Lecturer Caley Cook to premiere “Four Sisters” documentary in Seattle

Four Sisters poster Seattle

“The first three to six months you feel like you are going to die of grief,” said Caley Cook, lecturer at the UW Department of Communication. “It’s terrible. It’s like nothing that anyone can ever imagine; it’s like drowning.”

Cook recalls the months after she lost her brother to suicide in December 2007. It was after those six months that she knew she had the strength to help others in her situation.

“And so I thought, there’s got to be some way to let others know that it does get easier,” she said. “It doesn’t seem like it – for a very long time if feels like it’s impossible that it could possibly get easier, but it does.”

With some slight hinting from her husband and frequent collaborator, Cook realized she had a project on her hands. She began contacting Survivor of Suicide (SOS) groups around the country and conducted 85 interviews in 30 states in a span of three months.

“I started honing in on this sibling thing,” she said. “Yes, it was my experience, but it was also becoming really apparent that we have all these products and support services and interventions for people who lost children, parents, or spouses to suicide, but very little for siblings.”

website header Four Sisters cover

The Four Sisters: Lauren, Maria, Laurie, and Laura. Photos by Caley Cook.

After the interviews, Cook couldn’t get four specific women from Texas out of her mind – four sisters of men that took their own lives.

“They lived less than eight miles from each other and had never met, and were experiencing the exact same thing,” Cook said. “They felt like they were alone, which was so absurd to me in so many ways that we didn’t have a way to connect these women.”

Cook pulled together the funding and lugged 200 pounds of equipment by herself to Texas for two weeks. She purposely chose to film alone, instead of bringing a crew, to encourage an intimate conversational vibe that didn’t feel artificial in any way.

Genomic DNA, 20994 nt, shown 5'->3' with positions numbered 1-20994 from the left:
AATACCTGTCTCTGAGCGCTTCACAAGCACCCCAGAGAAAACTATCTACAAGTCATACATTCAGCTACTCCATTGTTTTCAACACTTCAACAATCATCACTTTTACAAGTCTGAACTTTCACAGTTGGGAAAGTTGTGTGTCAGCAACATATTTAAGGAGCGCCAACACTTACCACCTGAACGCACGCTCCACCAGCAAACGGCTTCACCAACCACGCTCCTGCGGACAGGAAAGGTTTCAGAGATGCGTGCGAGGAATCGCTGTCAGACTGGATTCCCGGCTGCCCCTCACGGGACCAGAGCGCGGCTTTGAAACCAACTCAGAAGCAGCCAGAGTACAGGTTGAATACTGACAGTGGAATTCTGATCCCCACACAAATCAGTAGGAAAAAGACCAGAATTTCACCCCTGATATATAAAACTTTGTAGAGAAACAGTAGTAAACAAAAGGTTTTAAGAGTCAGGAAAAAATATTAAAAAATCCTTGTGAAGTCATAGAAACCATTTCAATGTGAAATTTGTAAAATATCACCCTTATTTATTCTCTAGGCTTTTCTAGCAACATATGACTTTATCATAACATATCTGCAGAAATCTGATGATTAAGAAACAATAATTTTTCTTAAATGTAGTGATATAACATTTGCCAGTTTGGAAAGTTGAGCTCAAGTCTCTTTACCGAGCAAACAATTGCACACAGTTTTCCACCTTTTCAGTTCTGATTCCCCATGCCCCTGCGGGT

“The film is not structured as a traditional narrative; it’s structured as a conversation,” Cook said. “It’s as though you’re having a conversation with these four women as you move along and that was really important to me – that this would serve as a conversation piece for someone that has lost someone, in a way that was journalistic as much as possible.”

Cook’s journalism background helped with the skills-based knowledge and finding the story, but challenged her in other ways.

“You can’t approach this in a way where you remove yourself from these women’s experience, and I certainly can’t because I’ve lost someone too,” she said. “It’s my first ‘activism’ journalism project, which is scary in so many ways because I was taught through years of journalism school that there’s a certain amount of objectivity that I can obtain by being neutral, and it’s just not possible in this case.”

Cook premiered the film in Austin earlier this month, will have a screening in San Diego on April 28, and will debut “Four Sisters” in Seattle on May 5. She teamed up with Forefront, an organization committed to suicide prevention that started on the UW campus and involves other UW Communication faculty.

“We’re excited about partnering with Caley for this Seattle premiere,” said Forefront communication coordinator Sue Lockett John. “It’s a great way for our Forefront Cares program to reach out to people who have lost loved ones and create space for them to connect and build community. Caley plays an important role in our collaboration with Communication, and we’re looking forward to showcasing her work.”

Cook understands the hesitancy that some may have about coming to the screening, but reassures that it is a safe place to cry, laugh, and learn.

“People get to see their lives and their lost loved ones’ lives in a different light,” she said. “Yeah, it might be scary thinking about going to this, but it can definitely leave you different in a way that you might really enjoy.”

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